Practical Considerations on Discharging Taxes in Bankruptcy

Consideration #1: The Basic Rules for Taxes in Bankruptcy

It’s easy to rattle off the rules regarding the dischargeability of taxes in a bankruptcy case:

  • The tax must have come due at least 3 years before the filing of the case. (§507(a)(8)(A)(i))
  • An actual return must have been filed at least two years before the case is filed. (§523(a)(1)(b)(ii))
  • The tax must have been assessed by the IRS, if at all, at least 240 days before the filing of the case. (§507(a)(8)(A)(ii))
  • You can’t have committed fraud or willful evasion. (§523(a)(1)(C))
  • Only income tax can be subject to discharge.

Sounds great, right? Let’s say it’s February 2018. You had a tax liability for 2013, which came due on April 15, 2014. That’s more than 3 years ago. You filed a return on time, and you and the IRS agree to the amount owed (and hence, as a practical matter, it’s assessed). It’s income tax, and you’re not a member of a tax deniers group. You can file a bankruptcy case and it’s all gone, right? Not so fast.

Consideration #2: Is There a Lien?

When you file a bankruptcy case, the law puts your tax debt into three categories: Priority, Secured, and Unsecured. Any tax that does not meet the 3 year/2 year/240 day rules above is subject to “priority,” and that’s the reason why it’s not going to get discharged.

But then you take a look at all that remaining non-priority tax. If the IRS has not recorded a lien, then great! All of the remaining tax goes into the “unsecured” and is subject to discharge.

However, if the IRS has recorded a lien, then you take a look at your assets. You add up the value of all your assets: equity in your home, in your vehicle, money in the bank, personal belongings, everything. (Everything, that is, except funds in ERISA-qualified retirement accounts such as 401(k)s.) Whatever the value of all that is, an equal amount of the non-priority tax becomes “secured.” And so, that amount doesn’t get discharged either, but for a totally different reason.

Thus the question of whether there is a lien becomes very important. If there is, the only amount that will be subject to discharge will be the amount that’s left after a) you subtract the priority amount, and b) you subtract the secured amount.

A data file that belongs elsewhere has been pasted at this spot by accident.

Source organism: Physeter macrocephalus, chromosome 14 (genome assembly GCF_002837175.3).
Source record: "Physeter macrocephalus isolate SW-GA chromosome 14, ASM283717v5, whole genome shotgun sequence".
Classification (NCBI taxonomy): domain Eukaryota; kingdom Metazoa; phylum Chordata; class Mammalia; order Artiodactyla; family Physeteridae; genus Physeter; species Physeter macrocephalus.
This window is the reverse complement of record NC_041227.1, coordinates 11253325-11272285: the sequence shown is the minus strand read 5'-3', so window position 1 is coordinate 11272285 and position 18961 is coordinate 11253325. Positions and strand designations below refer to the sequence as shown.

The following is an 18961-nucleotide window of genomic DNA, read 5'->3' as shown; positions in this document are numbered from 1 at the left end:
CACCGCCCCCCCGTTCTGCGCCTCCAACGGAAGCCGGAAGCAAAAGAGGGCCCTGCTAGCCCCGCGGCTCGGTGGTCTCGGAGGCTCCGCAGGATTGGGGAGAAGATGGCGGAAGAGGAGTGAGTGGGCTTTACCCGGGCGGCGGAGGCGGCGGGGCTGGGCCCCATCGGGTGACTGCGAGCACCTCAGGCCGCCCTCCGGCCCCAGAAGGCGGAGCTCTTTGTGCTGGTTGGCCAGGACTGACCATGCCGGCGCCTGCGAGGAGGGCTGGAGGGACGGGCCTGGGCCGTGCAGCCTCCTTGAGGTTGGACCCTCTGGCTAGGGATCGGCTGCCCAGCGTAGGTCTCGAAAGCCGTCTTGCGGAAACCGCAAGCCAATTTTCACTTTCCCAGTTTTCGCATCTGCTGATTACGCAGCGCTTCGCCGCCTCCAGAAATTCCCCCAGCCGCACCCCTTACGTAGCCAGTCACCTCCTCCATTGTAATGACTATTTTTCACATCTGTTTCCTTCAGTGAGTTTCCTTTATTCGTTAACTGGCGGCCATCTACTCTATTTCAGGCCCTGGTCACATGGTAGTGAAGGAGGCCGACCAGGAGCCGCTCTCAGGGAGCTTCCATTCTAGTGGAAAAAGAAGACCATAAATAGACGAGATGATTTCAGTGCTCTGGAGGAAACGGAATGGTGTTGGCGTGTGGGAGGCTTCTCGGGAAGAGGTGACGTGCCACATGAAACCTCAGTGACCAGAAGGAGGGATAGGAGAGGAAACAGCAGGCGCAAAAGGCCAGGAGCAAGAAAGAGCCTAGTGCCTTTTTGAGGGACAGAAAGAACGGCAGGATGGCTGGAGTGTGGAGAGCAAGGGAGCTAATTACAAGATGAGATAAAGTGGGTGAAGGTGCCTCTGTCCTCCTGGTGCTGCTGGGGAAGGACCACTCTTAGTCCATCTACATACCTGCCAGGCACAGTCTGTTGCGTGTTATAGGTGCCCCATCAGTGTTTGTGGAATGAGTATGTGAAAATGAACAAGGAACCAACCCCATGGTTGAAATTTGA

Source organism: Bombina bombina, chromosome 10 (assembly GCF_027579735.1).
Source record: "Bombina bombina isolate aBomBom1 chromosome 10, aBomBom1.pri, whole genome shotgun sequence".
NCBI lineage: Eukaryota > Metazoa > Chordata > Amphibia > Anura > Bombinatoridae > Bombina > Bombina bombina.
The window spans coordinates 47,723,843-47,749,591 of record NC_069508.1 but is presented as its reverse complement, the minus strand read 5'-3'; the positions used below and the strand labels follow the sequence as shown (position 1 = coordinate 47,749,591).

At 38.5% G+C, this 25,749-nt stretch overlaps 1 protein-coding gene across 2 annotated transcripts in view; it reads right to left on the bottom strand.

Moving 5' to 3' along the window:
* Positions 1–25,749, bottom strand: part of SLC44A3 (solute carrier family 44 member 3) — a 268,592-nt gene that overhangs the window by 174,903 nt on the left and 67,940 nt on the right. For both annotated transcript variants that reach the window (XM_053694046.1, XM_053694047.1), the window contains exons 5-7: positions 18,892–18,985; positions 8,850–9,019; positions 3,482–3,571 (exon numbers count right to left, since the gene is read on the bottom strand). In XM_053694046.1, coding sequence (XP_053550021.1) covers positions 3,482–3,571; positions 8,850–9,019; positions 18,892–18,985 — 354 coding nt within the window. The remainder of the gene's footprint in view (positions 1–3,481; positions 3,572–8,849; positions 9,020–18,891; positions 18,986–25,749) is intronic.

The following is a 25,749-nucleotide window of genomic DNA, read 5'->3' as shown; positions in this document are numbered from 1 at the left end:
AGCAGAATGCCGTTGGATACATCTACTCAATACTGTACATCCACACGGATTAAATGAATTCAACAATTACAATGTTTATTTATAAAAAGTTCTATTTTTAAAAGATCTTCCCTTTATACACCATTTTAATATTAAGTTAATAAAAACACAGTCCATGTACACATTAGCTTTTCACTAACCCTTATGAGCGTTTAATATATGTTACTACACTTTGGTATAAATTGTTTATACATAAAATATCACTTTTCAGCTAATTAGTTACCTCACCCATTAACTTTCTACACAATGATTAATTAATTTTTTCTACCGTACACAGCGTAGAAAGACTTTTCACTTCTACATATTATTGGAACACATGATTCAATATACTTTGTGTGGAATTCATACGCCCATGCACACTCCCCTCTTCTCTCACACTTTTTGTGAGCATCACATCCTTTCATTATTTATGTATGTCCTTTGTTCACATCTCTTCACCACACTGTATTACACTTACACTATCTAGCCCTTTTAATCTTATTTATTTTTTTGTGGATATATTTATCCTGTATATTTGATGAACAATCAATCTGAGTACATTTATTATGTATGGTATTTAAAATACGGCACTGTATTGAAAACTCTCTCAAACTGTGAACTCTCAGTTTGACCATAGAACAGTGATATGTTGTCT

Consideration #3: Your Assets and Income

Let’s say you’ve gotten this far and it’s looking good. All your tax is old and you filed your returns on time, and there’s no lien. Next you have to look at your assets and income. This is more a question of basic bankruptcy law than tax law.

If you file a Chapter 7 case, the law puts your assets into different categories, and then puts caps (“exemptions”) on those categories. If you have assets over those caps, a Chapter 7 trustee has the authority to liquidate those assets and divvy up the proceeds amongst your creditors.

So even if all of your tax debt falls into the “unsecured” category, if you have significant assets (such as a house with lots of equity), the IRS is still going to get at least partially paid: they will get a portion of the proceeds from the trustee’s distribution.

If you file a Chapter 13 case, the Trustee does not have the authority to liquidate your assets. However, the Court cannot confirm your Chapter 13 Plan unless your creditors get paid at least as much as they would receive in a hypothetical Chapter 7 case. So whatever the IRS would get if you filed Chapter 7, your Chapter 13 Plan must propose to pay them at least that much over 5 years.

There’s also a consideration of income. Even if all your tax debt is non-priority and unsecured, and even if your assets are below the exemption caps, there is a thing called the Means Test. This is a calculation that tries to come up with an amount that you can supposedly afford to pay to your unsecured creditors through your Chapter 13 Plan. Again, the Court cannot confirm your Chapter 13 Plan unless it pays your creditors what the Means Test says you can afford. And so again, the IRS would at least get something.

It’s Complicated, But There Is Help (and Hope!)

Dealing with taxes in bankruptcy is more complicated than just knowing the dischargeability rules. But perhaps I’ve depicted it as overly complicated here. It’s not really; these are concepts that any experienced bankruptcy lawyer is going to be readily familiar with. What’s more, I have represented a large number of clients in getting rid of a large amount of tax debt. It’s the rare case in which the Bankruptcy Court doesn’t have any kind of assistance to offer.

I post this because I know that there is a great deal of misunderstanding out there about what happens to taxes in bankruptcy, both on the part of individuals and on the part of professionals helping them. It may be more complicated than you think, but there is also more that the Bankruptcy Court can accomplish for you than you think, and only an experienced bankruptcy lawyer can sort it out for you.